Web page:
9) The Lego Batman Film
The first Lego Movie came out in 2014, and received generally positive reviews, even if yes, it was basically a vector for selling merchandise. One of the best things about it was Will Arnett’s Dark Knight skewering performance as the self-important brooding caped crusader, so we had high hopes for the sequel putting him centre-stage. I can’t remember the last film we both sat through giggling quite so consistently.
This just about merits a spot in the list as Lego has been another cultural touchstone throughout our relationship. In 2009 Terry wrote a blog post about our love of collaborative video games. It started when we had a couple of PCs hooked up to each other over a LAN. When we got our first console, we started on the Lego Star Wars games with their fabulous drop in/drop out multiplayer mechanic. (Actually, those first three Travellers Tales titles, based on the infamous Star Wars prequels, did a lot to redeem the franchise.) As part of our screw-tradition approach to the wedding, we made an early decision not to have any flowers, and instead opted to have Star Wars Lego sets on the tables so our guests could build their own centrepieces.
Lego is about building things, and doing that together with a friend makes it even better. On a basic level, that seems like a pretty good simile for a happy marriage.
10) Hunt for the Wilderpeople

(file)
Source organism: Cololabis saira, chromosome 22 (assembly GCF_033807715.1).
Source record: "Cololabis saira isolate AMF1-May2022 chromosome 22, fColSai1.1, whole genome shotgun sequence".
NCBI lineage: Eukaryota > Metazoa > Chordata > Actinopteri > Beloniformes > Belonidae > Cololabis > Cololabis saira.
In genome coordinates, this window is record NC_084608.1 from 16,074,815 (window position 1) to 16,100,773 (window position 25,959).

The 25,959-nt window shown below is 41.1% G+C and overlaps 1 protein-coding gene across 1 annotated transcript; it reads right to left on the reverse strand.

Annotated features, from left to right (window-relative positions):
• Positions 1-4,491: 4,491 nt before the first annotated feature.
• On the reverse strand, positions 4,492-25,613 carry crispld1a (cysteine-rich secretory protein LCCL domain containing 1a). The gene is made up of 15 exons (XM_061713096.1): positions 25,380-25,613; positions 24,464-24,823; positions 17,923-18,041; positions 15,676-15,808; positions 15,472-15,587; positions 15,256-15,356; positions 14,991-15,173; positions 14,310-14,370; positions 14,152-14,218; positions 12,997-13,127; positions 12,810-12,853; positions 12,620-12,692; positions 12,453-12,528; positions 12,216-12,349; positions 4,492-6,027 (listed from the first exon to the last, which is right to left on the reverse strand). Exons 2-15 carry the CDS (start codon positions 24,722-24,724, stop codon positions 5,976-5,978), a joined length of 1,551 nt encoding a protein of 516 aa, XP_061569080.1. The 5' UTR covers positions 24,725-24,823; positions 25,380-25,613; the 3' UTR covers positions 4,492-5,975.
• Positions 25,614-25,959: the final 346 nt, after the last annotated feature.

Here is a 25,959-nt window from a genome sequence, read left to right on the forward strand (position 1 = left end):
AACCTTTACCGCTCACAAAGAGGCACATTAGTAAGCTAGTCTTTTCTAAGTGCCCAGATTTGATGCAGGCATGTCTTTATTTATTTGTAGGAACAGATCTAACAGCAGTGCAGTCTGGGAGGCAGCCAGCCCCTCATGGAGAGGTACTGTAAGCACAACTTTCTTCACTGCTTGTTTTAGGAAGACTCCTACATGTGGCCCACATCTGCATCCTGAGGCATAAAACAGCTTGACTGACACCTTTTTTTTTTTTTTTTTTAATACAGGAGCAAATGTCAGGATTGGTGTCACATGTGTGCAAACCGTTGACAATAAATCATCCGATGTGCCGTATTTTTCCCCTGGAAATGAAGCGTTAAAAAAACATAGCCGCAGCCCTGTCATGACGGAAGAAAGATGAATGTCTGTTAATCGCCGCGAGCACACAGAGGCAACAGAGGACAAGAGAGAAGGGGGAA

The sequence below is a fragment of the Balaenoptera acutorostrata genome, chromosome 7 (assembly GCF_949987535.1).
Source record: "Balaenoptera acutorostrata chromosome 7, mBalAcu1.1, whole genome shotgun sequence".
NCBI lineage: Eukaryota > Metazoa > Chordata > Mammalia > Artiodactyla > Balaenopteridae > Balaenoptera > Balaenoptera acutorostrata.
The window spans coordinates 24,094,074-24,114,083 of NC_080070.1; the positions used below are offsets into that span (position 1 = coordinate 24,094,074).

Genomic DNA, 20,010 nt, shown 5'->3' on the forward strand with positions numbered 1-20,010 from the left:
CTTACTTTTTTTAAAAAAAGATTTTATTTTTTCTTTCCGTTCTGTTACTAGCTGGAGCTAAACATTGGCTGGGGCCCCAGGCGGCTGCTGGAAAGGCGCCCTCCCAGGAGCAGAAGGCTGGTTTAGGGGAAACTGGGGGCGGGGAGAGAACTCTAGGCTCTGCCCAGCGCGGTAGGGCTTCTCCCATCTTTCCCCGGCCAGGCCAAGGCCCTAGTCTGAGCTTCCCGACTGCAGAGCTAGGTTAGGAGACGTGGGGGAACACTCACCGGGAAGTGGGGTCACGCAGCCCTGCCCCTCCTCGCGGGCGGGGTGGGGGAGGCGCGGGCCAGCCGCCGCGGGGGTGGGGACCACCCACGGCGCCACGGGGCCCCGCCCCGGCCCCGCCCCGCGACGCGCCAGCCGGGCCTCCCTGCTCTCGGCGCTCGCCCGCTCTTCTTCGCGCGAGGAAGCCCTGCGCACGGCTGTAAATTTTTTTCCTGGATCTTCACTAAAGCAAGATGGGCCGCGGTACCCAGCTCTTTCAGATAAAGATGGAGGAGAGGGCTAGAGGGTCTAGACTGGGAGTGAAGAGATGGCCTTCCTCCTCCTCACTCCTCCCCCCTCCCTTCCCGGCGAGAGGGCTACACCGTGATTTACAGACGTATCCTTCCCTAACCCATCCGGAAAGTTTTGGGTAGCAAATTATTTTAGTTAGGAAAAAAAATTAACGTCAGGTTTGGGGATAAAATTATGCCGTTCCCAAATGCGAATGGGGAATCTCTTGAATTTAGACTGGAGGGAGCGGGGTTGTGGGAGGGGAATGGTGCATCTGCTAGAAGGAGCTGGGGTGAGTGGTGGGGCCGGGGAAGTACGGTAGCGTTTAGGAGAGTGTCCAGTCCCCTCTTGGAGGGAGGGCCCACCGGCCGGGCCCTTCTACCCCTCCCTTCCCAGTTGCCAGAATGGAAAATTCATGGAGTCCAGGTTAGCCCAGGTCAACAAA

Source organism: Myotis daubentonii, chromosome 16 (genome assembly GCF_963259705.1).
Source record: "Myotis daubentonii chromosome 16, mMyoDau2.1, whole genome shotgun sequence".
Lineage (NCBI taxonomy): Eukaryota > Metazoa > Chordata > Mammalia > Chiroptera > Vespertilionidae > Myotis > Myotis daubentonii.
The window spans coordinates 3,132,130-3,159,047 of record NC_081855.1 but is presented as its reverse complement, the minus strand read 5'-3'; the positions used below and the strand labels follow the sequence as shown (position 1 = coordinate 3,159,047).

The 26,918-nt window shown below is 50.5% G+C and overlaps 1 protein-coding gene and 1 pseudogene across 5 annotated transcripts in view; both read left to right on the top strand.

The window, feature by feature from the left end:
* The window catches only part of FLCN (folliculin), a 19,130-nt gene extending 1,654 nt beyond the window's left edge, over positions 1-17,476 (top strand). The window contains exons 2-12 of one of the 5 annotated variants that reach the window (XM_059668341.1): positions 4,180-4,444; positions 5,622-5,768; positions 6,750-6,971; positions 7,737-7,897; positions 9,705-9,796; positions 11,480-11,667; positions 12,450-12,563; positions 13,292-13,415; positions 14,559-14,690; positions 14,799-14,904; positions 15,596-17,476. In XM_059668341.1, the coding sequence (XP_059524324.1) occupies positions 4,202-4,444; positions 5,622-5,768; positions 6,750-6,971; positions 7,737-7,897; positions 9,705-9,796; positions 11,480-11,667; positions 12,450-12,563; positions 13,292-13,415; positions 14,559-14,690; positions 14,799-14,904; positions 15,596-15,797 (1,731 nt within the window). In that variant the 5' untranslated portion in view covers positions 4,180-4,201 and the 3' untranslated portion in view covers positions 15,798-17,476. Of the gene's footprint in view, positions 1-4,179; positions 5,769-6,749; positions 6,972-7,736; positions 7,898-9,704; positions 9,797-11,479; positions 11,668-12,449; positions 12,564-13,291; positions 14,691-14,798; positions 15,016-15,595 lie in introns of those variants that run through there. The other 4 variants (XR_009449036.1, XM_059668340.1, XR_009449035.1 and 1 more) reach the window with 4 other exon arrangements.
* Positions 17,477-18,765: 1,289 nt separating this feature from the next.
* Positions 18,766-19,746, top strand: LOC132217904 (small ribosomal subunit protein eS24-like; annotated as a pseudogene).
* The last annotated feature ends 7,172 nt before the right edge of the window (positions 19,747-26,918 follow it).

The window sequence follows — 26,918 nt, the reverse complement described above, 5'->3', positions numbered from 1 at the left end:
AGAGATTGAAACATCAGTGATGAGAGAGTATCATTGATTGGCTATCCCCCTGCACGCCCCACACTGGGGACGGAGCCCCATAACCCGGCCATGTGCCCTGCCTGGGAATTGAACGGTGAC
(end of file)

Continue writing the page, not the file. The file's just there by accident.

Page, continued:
In September 2016 my parents moved to New Zealand. Helping them pack, sell their house, and move was a significant undertaking. This culminated in a three week period with my parents living with us, before they jetted off. When you marry someone, you are also marrying into their family. I will forever be grateful to my beautiful husband for his gracious support both helping me adjust, and helping my parents with this significant undertaking.
Knowing our 10th wedding anniversary would be in January 2018, we had started to think about going somewhere exotic to celebrate (my vote was for St Lucia). But we quickly realised that if we were going to make a trip out to NZ to see how they were settling in, then December 2017 would be the most sensible time to do that.
As cultural preparation, and on the advice of many friends (who now that I think about it were doing a similar thing to our recommendation of The Story of the Weeping Camel) we watched this independent film directed by Kiwi auteur de jour Taika Waititi. Hunt for the Wilderpeople is about identity, family, and belonging. By a happy coincidence, the film enjoyed its NZ TV premiere while we were out there, so we got to watch it again.
Although we do occasionally still sit down to watch a movie together, films don’t occupy our attention in the same way, hence the top weighting of this list to the early days. I don’t know if that says more about us, or the films.
Here’s to the next ten years!